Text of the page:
Chris Froome 'not expecting to take huge amounts of time' in Vuelta a España stage 16 time trial

Race leader looking ahead to mountainous final week

Chris Froome in the leader's red jersey at the Vuelta a España
(Image credit: Yuzuru Sunada)

Chris Froome (Team Sky) says that he doesn't expect the Vuelta a España to be decided on stage 16's individual time trial, and is not expecting to gain a large amount of time on his rivals.

"I’ve been looking forward to the TT, it’s certainly going to be one of the more crucial stages that will decide this year’s Vuelta GC," Froome said on the race's second rest day in Logroño.

"I’m not expecting to take huge amounts of time, but if I can extend my lead at all that would be fantastic."

>>> Vuelta a España 2017: stage 16 individual time trial start times

Froome has been tipped greatly extend his lead on his GC rivals on the flat 40.2km time trial course between Circuito de Navarra and Logroño.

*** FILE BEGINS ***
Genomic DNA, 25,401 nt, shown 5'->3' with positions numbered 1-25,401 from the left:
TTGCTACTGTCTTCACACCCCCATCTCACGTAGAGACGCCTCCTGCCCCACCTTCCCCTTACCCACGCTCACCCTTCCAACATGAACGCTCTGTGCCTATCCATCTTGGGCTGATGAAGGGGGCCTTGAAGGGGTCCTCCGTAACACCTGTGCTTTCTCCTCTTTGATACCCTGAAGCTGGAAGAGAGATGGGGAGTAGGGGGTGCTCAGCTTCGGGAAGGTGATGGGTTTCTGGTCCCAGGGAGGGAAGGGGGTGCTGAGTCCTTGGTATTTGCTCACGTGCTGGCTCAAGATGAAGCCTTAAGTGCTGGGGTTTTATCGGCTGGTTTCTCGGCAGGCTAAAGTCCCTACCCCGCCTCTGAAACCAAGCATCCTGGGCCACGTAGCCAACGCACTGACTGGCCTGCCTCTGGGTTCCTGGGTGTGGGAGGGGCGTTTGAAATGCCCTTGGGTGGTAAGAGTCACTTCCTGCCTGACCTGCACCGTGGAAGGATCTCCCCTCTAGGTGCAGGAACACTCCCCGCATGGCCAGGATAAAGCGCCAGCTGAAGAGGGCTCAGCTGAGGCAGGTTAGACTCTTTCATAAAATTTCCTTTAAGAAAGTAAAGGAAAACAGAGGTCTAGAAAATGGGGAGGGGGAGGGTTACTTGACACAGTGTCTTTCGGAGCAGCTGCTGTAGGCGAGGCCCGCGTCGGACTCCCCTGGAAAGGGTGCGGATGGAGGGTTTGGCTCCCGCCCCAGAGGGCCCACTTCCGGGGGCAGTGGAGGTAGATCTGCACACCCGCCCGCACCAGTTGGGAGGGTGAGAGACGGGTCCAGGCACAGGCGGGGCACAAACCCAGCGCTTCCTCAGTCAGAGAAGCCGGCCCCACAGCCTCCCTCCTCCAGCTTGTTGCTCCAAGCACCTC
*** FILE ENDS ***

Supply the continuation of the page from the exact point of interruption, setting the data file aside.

The Team Sky rider currently holds a lead of 1-01 over Vincenzo Nibali (Bahrain-Merida), with Ilnur Zakarin (Katusha-Alpecin) in third a further 1-07 back.

While the flat course should suit Froome more than his GC rivals, the 32-year-old says that he is taking the race "one day at a time" and thinks that the mountainous final week could have more of a bearing on the final destination of the red jersey, especially the steep climbs of the Alto de l'Angliru and Los Machucos.

>>> The Vuelta a España will take on an incredibly steep 31% climb and these photos show just how tough it is

"Obviously Angliru is at the end of the week and that’s looming in the back of my mind as well.

"The day after the TT we’ve got Los Machucos to think about which is tough as in a TT you can’t really save much for the next day.

"Having said that, I’m certainly going to ride the TT with Machucos in mind and know that I’ll need quite a lot to get up the steep summit finish."

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Henry Robertshaw began his time at Cycling Weekly working with the tech team, writing reviews, buying guides and appearing in videos advising on how to dress for the seasons. He later moved over to the news team, where his work focused on the professional peloton as well as legislation and provision for cycling. He's since moved his career in a new direction, with a role at the Department for Environment, Food and Rural Affairs.